At Stohmayer everything felt familiar enough -- and flatter -- so I could find my groove again. But my knee was starting to hurt now and I had to shift down to an easier gear than I would have liked just to keep pedaling. Then, a surprise. About three and a half miles from the end, when I was totally ready to stop riding, I heard a voice behind me: "hi, Beth." it was Bill, a riding friend of Cecil and Lynne's. He'd gotten to Forest Grove very late and started almost an hour after the main group, and here he was, having caught up to Yours Truly, Miz Lanterne Rouge herself. I assumed he'd pass me and keep going but he wanted to chat. We talked about bikes and racing and blogging and enjoyed the last 3.5 miles of the ride, finishing together in Verboort at the sausage Festival. And having him there at the end probably helped me make my best time ever for a 100k populaire: 6 hours, 19 minutes. I was shocked and happy that I had done so well -- and felt so good at the end. Dave was there to congratulate me. He offered to wait while I got a hot dog, but the festival fare wasn't really for me, so I stretched for a few minutes, slammed the bottle of Ensure , and showed Dave the way back to Forest Grove and the Grand Lodge.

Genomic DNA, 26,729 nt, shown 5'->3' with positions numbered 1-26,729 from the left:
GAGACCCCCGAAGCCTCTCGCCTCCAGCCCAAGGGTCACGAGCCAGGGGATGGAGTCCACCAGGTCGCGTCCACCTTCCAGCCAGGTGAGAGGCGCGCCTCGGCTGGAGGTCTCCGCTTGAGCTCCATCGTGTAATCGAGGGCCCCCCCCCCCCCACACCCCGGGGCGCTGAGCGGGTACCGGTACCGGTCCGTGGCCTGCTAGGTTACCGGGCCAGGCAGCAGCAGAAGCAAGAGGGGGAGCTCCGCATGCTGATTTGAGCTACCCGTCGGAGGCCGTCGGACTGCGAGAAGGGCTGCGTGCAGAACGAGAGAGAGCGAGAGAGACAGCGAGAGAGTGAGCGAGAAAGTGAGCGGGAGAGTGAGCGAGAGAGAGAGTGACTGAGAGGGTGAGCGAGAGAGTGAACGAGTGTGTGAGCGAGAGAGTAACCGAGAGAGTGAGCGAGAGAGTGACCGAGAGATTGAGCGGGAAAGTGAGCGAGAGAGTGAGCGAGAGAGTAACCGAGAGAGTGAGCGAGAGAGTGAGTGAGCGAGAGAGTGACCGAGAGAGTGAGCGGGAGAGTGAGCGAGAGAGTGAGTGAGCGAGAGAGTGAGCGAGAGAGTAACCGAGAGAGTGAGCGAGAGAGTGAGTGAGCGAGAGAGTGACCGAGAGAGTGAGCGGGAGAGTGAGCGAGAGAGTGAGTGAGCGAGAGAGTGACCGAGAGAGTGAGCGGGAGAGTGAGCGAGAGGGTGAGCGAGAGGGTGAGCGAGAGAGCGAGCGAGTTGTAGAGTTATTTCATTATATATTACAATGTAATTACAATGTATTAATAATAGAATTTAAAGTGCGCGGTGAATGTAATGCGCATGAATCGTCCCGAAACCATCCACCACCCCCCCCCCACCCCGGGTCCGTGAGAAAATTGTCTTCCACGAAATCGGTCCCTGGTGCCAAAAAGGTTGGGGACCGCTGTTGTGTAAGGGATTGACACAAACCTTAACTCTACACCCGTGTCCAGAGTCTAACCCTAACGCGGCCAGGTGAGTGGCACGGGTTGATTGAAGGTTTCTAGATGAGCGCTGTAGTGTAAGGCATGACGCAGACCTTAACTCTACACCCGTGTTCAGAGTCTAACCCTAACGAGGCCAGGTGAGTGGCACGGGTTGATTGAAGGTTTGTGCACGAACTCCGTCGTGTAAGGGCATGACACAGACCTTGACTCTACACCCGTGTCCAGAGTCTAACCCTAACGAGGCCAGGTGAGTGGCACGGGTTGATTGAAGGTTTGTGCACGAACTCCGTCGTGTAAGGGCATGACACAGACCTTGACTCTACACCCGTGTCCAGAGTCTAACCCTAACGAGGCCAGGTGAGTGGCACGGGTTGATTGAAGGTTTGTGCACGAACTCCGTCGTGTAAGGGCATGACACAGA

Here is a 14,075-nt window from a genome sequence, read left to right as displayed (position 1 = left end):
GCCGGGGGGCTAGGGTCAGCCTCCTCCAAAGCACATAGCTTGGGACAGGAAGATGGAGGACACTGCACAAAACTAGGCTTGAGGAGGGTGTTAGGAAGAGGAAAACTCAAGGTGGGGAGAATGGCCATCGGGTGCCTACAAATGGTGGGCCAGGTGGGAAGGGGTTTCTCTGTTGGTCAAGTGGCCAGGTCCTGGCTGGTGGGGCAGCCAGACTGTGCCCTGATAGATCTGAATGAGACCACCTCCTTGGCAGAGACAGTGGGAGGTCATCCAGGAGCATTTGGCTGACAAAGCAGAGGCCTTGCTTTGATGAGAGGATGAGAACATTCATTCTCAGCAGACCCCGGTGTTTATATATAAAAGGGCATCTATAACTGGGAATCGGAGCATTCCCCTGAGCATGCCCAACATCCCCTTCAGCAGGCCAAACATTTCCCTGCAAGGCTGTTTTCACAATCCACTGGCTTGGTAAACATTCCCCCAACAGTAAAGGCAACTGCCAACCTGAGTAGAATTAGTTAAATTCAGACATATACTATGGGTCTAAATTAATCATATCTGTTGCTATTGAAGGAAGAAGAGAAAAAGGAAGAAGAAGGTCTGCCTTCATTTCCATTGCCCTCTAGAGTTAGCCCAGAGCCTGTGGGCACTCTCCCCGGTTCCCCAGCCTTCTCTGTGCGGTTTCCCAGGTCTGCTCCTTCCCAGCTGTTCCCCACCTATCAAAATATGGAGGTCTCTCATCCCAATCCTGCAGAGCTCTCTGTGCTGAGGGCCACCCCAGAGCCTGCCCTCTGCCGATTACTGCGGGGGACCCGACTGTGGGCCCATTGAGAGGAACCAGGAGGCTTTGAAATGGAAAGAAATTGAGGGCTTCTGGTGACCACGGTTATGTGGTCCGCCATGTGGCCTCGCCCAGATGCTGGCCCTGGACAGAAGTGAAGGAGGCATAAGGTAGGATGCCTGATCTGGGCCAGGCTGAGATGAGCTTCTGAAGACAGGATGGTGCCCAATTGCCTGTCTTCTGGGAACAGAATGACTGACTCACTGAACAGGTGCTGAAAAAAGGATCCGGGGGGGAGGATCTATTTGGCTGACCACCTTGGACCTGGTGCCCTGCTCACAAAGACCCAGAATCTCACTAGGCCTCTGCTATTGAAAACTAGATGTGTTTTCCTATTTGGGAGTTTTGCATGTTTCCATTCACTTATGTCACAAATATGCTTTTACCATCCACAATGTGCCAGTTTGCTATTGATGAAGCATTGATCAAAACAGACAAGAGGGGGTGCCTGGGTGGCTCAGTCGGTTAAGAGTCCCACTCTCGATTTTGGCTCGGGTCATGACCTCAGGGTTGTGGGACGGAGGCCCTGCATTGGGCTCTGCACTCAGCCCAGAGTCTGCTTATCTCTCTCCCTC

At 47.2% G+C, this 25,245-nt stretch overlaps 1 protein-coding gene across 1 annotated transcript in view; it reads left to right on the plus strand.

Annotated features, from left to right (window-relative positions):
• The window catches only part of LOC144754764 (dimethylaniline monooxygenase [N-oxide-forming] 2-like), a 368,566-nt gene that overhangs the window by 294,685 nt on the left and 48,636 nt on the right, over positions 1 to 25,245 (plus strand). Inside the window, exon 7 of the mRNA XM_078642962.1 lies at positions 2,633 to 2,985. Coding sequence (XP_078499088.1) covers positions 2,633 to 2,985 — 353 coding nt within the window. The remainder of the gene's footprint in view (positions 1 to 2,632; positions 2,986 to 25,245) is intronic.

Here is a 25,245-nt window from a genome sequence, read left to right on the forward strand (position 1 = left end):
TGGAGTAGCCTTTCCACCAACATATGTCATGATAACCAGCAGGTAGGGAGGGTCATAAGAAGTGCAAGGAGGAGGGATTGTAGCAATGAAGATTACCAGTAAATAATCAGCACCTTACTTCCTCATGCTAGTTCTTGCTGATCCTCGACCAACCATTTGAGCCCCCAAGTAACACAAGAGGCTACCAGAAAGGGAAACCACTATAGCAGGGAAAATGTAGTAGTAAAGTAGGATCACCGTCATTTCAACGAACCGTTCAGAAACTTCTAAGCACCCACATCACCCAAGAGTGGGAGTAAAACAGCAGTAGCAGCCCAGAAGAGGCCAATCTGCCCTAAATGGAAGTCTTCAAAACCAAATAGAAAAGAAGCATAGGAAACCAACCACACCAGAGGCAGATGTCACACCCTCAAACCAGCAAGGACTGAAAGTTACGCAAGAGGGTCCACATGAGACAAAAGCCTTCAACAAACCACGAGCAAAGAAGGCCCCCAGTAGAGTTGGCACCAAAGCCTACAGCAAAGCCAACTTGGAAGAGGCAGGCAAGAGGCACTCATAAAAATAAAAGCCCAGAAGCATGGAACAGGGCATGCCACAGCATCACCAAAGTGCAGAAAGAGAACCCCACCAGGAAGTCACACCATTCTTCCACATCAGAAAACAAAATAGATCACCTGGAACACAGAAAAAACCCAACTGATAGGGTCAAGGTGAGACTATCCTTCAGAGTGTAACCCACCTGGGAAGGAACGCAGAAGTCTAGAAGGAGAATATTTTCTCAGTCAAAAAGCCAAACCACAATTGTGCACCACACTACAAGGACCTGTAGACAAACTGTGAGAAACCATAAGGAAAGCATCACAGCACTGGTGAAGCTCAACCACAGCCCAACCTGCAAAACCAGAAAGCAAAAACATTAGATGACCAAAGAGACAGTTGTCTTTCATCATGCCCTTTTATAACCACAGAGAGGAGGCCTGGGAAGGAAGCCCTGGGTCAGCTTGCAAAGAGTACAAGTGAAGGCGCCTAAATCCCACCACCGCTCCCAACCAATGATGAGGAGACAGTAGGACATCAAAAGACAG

I got home at the impossible time of 4:30, and felt really, really good about my ride and my whole day.
Days like these, where everything comes together, I enjoy riding my bike, and I get through the hard parts to feel good at the end, are gifts for which I am truly grateful.
Total for the day, including the ride back to Forest Grove: 65.7 miles.